Automated guideway transit (AGT) system means a fixed-guideway transportation system which operates with automated (driverless) individual vehicles or multi-car trains. Service may be on a fixed schedule or in response to a passenger-activated call button. Such systems using small, slow moving vehicles, often operated in airports and amusement parks, are sometimes called “people movers”.
Bus means any of several types of self-propelled vehicles, other than an over-the-road bus, generally rubber tired, intended for use on city streets, highways, and busways, including but not limited to minibuses, forty- and thirty-foot transit buses, articulated buses, double-deck buses, and electric powered trolley buses, used to provide designated or specified public transportation services. Self-propelled, rubber tire vehicles designed to look like antique or vintage trolleys or street cars are considered buses.
Common wheelchairs and mobility aids means belonging to a class of three or four wheeled devices, usable indoors, designed for and used by persons with mobility impairments which do not exceed 30 inches in width and 48 inches in length, measured 2 inches above the ground, and do not weigh more than 600 pounds when occupied.
Commuter rail car means a rail passenger car obtained by a commuter authority (as defined by 49 CFR 37.3) for use in commuter rail transportation. Commuter rail transportation means short-haul rail passenger service operating in metropolitan and suburban areas, operated by a commuter authority whether within or across the geographical boundaries of a State, usually characterized by reduced fare, multiple ride, and commutation tickets and by morning and evening peak period operations. This term does not include light or rapid rail transportation.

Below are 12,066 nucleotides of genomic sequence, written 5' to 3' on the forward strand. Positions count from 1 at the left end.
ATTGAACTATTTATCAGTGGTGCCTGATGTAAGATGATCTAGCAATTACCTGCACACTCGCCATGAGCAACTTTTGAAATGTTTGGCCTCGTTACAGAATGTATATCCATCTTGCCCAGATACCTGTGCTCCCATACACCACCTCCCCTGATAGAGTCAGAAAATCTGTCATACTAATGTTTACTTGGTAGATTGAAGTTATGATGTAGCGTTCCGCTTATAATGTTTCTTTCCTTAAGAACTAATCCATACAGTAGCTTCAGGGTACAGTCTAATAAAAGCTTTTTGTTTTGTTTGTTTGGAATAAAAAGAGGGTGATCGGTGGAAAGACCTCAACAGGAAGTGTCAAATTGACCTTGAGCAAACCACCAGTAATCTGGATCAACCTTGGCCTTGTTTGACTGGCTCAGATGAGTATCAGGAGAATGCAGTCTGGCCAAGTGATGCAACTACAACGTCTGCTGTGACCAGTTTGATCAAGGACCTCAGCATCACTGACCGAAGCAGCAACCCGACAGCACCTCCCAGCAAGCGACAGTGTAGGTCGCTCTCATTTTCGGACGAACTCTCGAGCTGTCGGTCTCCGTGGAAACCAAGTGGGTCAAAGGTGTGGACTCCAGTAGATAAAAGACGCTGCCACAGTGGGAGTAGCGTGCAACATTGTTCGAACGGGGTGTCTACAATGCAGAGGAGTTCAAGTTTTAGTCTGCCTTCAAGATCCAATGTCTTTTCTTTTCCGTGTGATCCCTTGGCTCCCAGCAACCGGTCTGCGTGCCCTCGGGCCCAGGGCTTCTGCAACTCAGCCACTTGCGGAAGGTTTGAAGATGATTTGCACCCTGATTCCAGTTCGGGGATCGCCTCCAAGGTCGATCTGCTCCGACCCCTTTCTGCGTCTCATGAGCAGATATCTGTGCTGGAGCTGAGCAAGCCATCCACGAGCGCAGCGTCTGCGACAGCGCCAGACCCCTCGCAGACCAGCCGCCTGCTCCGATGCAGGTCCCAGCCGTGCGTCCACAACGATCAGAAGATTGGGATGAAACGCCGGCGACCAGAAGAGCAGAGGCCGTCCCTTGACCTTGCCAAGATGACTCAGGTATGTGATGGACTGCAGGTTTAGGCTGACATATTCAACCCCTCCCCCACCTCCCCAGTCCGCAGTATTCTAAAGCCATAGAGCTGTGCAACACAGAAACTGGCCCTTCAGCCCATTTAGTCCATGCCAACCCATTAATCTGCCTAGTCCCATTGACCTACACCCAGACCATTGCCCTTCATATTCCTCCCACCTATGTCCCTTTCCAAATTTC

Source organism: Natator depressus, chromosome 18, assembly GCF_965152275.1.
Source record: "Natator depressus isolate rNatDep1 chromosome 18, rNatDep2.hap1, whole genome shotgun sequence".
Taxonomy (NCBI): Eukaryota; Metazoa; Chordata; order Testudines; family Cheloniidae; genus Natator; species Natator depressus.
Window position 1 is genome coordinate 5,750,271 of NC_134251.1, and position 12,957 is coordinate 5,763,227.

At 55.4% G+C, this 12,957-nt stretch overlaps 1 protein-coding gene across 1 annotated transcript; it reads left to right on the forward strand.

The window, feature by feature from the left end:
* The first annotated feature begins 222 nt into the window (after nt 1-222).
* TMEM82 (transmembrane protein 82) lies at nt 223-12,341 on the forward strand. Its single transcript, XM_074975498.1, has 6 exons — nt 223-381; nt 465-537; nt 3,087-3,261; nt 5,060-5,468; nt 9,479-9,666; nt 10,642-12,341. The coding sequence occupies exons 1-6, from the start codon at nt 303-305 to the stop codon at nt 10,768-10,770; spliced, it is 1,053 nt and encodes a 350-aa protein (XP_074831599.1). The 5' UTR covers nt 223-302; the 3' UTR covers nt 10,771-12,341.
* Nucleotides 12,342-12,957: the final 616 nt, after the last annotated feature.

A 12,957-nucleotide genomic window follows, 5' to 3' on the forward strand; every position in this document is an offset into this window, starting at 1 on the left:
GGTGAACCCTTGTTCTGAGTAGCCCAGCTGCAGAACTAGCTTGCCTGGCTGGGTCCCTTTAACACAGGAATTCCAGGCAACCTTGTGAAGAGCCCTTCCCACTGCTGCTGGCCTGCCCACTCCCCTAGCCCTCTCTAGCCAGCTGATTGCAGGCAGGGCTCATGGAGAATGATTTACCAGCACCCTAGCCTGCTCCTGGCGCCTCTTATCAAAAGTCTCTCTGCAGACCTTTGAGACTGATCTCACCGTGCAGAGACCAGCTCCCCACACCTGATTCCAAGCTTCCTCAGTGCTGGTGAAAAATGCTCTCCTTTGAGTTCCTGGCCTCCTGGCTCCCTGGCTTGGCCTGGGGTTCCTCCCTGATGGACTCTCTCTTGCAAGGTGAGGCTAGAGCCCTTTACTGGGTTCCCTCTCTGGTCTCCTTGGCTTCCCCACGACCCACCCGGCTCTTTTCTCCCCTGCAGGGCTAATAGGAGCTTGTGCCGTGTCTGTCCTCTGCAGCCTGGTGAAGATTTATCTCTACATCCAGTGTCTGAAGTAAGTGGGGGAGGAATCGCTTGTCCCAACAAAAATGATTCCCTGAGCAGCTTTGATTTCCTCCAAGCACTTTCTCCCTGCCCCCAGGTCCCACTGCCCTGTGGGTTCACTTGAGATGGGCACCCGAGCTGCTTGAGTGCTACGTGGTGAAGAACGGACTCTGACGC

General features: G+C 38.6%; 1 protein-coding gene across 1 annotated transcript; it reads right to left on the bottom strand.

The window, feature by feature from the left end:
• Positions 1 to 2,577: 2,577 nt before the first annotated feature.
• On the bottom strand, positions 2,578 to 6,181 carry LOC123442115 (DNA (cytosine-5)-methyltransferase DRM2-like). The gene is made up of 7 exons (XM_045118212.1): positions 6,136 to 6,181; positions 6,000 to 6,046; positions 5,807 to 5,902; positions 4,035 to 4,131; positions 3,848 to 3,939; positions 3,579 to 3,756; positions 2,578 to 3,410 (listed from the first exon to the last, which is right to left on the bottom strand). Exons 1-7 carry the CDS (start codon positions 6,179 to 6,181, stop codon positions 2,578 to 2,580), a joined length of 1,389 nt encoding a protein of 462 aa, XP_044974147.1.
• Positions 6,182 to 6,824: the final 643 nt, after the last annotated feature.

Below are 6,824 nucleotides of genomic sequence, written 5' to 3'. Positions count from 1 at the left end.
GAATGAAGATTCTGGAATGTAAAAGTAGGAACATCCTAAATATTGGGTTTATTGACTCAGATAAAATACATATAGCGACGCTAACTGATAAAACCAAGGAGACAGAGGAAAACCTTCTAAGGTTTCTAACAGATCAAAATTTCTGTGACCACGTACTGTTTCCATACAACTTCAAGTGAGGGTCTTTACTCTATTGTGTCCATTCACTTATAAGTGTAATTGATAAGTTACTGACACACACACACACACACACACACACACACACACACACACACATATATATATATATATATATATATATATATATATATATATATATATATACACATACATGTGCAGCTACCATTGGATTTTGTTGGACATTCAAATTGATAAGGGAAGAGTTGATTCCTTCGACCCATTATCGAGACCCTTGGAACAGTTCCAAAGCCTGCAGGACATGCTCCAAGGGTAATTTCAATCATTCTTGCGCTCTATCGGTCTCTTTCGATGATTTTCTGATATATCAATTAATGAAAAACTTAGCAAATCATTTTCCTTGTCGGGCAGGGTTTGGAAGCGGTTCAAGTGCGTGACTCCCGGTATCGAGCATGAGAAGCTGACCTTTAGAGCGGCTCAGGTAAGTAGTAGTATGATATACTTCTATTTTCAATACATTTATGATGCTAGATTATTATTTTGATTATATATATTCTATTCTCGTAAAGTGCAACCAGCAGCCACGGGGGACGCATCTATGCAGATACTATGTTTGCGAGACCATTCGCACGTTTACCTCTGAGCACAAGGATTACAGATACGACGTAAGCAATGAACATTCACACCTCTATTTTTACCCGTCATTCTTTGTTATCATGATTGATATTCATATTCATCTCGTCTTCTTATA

Demand responsive system means any system of transporting individuals, including the provision of designated public transportation service by public entities and the provision of transportation service by private entities, including but not limited to specified public transportation service, which is not a fixed route system.
Designated public transportation means transportation provided by a public entity (other than public school transportation) by bus, rail, or other conveyance (other than transportation by aircraft or intercity or commuter rail transportation) that provides the general public with general or special service, including charter service, on a regular and continuing basis.
Fixed route system means a system of transporting individuals (other than by aircraft), including the provision of designated public transportation service by public entities and the provision of transportation service by private entities, including but not limited to specified public transportation service, on which a vehicle is operated along a prescribed route according to a fixed schedule.
High speed rail means an intercity-type rail service which operates primarily on a dedicated guideway or track not used, for the most part, by freight, including, but not limited to, trains on welded rail, magnetically levitated (maglev) vehicles on a special guideway, or other advanced technology vehicles, designed to travel at speeds in excess of those possible on other types of railroads.
Intercity rail passenger car means a rail car intended for use by revenue passengers obtained by the National Railroad Passenger Corporation (Amtrak) for use in intercity rail transportation.
Intercity rail transportation means transportation provided by Amtrak.
Light rail means a streetcar-type vehicle railway operated on city streets, semi-private rights-of-way, or exclusive private rights-of-way. Service may be provided by step-entry vehicles or by level-boarding.
New vehicle means a vehicle which is offered for sale or lease after manufacture without any prior use.
Over-the-road bus means a vehicle characterized by an elevated passenger deck located over a baggage compartment.
Rapid rail means a subway-type transit vehicle railway operated on exclusive private rights-of-way with high-level platform stations. Rapid rail may also operate on elevated or at-grade level track separated from other traffic.
Remanufactured vehicle means a vehicle which has been structurally restored and has had new or rebuilt major components installed to extend its service life.
Specified public transportation means transportation by bus, rail, or any other conveyance (other than aircraft) provided by a private entity to the general public, with general or special service (including charter service) on a regular and continuing basis.
Tram means any of several types of motor vehicles consisting of a tractor unit, with or without passenger accommodations, and one or more passenger trailer units, including but not limited to vehicles providing shuttle service to remote parking areas, between hotels and other public accommodations, and between and within amusement parks and other recreation areas.